Cholic Acid (Cholate)
Cholic acid is one of the most abundant bile acids in humans. Cholic acid is usually conjugated in amide linkage with the amino acids glycine or taurine, yielding glycocholate and taurocholate, respectively. Cholic acid is sparingly soluble in water. Soluble in glacial acetic acid and some organic solvents.
In nature, cholic acid is produced in the liver from cholesterol. The liver converts cholesterol into the conjugated salts of glycocholic and taurocholic acid which are excreted into the bile. Bile is released into the intestine where the bile salts emulsify fats and promote digestion. About 90% of the bile salts are reabsorbed by the intestine and pass back to the liver by a process referred to as enterohepatic circulation.
Bile salts play important roles in emulsification of fat in the digestion process. Bile salts are detergent-like substances secreted from the gallbladder that aid in the digestion and absorption of lipids. A bile salt is made up of a bile acid and an associated cation, usually an amino acid. Examples include glycocholate and taurocholate.
The main use of cholic acid is as an intermediate for the production of ursodeoxycholic acid. Ursodeoxycholic acid is a pharmaceutical product which is used for several indications including the dissolution of gall stones and the treatment and prevention of liver disease.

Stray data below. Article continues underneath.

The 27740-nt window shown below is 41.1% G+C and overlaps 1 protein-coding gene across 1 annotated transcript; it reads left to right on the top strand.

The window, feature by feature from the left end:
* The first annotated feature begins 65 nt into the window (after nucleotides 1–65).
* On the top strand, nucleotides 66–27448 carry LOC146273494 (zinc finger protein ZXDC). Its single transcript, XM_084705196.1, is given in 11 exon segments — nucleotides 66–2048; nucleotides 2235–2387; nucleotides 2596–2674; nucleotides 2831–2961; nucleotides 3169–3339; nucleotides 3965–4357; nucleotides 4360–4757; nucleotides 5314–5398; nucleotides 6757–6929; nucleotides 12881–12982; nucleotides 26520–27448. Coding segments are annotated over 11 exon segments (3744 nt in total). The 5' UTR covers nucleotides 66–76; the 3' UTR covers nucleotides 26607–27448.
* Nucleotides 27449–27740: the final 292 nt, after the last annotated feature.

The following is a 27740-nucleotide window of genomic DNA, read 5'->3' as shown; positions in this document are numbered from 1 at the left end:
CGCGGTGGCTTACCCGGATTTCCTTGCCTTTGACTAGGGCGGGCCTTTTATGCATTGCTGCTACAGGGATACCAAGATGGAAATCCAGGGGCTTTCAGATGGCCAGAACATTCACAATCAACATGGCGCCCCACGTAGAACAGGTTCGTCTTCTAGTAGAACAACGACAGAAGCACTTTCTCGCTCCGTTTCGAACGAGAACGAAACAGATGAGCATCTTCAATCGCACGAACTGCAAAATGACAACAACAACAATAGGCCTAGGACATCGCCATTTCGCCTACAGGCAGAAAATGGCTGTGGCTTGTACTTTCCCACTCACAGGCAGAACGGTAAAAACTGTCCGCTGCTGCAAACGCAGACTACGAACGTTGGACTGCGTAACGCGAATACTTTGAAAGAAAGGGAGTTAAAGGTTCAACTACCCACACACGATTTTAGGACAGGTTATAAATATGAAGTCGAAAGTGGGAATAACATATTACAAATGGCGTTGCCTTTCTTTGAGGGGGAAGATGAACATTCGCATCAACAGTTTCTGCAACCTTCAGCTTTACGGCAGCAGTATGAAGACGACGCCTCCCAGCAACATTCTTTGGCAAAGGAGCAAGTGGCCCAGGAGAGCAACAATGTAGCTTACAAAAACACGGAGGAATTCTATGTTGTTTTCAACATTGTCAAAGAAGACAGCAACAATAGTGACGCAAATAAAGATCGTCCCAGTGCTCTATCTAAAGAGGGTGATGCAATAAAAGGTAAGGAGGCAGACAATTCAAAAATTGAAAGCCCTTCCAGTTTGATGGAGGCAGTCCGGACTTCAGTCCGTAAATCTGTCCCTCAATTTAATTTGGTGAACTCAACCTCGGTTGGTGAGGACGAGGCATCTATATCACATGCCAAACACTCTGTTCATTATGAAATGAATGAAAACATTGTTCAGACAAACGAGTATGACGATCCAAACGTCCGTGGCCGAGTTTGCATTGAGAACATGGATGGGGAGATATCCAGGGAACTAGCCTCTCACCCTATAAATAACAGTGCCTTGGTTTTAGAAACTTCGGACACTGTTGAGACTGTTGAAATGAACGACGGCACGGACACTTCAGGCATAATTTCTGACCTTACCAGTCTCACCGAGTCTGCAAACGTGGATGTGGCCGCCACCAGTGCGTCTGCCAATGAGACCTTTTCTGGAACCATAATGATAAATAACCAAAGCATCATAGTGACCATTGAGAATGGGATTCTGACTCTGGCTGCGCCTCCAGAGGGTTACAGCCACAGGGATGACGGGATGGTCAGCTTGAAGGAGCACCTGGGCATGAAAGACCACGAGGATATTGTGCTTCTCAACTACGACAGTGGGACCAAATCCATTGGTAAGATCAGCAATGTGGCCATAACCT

Cholic acid has many different uses in traditional Chinese medicine. Its main use is as an ingredient in the manufacture of artificial calculus bovis (artificial gall stones).
Like a detergent, bile salts contain hydrophobic and hydrophilic components. The hydrophobic portions of the molecule associate with the fat, and the hydrophilic parts associate with water, serving to solubilize (emulsify) the otherwise insoluble fat.
Cholic acid is a family of steroids comprising the bile acids (or salts), generally in conjugated form (e.g., glycocholic and taurocholic acids). Chemically, cholic acids are cholan-24-oic (cholanic) acids (the terminal C24 of cholane becoming a -COOH group); biologically, cholic acids are derived from cholesterol (a cholestane derivative) and display varying degrees of oxidation (OH groups) and orientation at positions 3, 7, and 12. It is these oxidations and orientations that distinguish the several cholic acid; e.g., cholic acid is 3a,7a,12a-trihydroxy-5b-cholan-24-oic acid, deoxycholic acid is 3a,12a-dihydroxy-5b-cholanic acid.
Bile acids are derived from cholesterol and have detergent properties which aid in fat digestion and absorption. Bile acid synthesis is the major metabolic end product of cholesterol, accounting for about half of the 800 mg/day that is made in the body. By contrast, synthesis of steroid hormones from cholesterol requires only about 50 mg/day of cholesterol. Although the body synthesizes about 400 mg of bile acids per day, closer to 20-30g of bile acids per day are secreted into the upper small intestine. To meet this need, the body recycles bile acids from the lower small intestine to the liver via enterohepatic circulation.
Bile acids are eliminated in the feces but, due to recycling, only about 0.5g/day or less are eliminated in this way.
Cholic acid and chenodeoxycholic acid are the predominant bile acids in humans. The bile acid deoxycholate is abundant in the bile of some other mammals. Conjugates of cholic acid with glycine and taurine form salts called glycocholate and taurocholate, respectively.
Synonym: cholalic acid, cholanic.
Molecular Weight: 408
CAS Number: 81-25-4
Packaging: Cholic acid is sealed in a polyethylene liner and packed in 25kg fibre drums. Customer specific packaging can be provided.